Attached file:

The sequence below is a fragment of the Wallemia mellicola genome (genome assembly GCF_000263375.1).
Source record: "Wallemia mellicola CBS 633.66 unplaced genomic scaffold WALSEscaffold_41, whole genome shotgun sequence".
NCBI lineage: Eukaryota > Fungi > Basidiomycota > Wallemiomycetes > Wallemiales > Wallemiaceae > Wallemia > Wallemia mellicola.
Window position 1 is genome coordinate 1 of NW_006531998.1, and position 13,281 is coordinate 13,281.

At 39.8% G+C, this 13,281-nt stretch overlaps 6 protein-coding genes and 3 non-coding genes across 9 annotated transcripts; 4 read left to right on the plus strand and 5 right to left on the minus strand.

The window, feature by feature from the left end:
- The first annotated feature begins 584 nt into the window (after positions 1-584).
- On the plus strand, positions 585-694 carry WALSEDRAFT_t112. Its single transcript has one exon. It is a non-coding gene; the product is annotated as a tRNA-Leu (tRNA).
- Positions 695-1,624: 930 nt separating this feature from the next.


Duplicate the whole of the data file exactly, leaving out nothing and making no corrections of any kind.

The sequence below is a fragment of the Wallemia mellicola genome (genome assembly GCF_000263375.1).
Source record: "Wallemia mellicola CBS 633.66 unplaced genomic scaffold WALSEscaffold_41, whole genome shotgun sequence".
NCBI lineage: Eukaryota > Fungi > Basidiomycota > Wallemiomycetes > Wallemiales > Wallemiaceae > Wallemia > Wallemia mellicola.
Window position 1 is genome coordinate 1 of NW_006531998.1, and position 13,281 is coordinate 13,281.

At 39.8% G+C, this 13,281-nt stretch overlaps 6 protein-coding genes and 3 non-coding genes across 9 annotated transcripts; 4 read left to right on the plus strand and 5 right to left on the minus strand.

The window, feature by feature from the left end:
- The first annotated feature begins 584 nt into the window (after positions 1-584).
- On the plus strand, positions 585-694 carry WALSEDRAFT_t112. Its single transcript has one exon. It is a non-coding gene; the product is annotated as a tRNA-Leu (tRNA).
- Positions 695-1,624: 930 nt separating this feature from the next.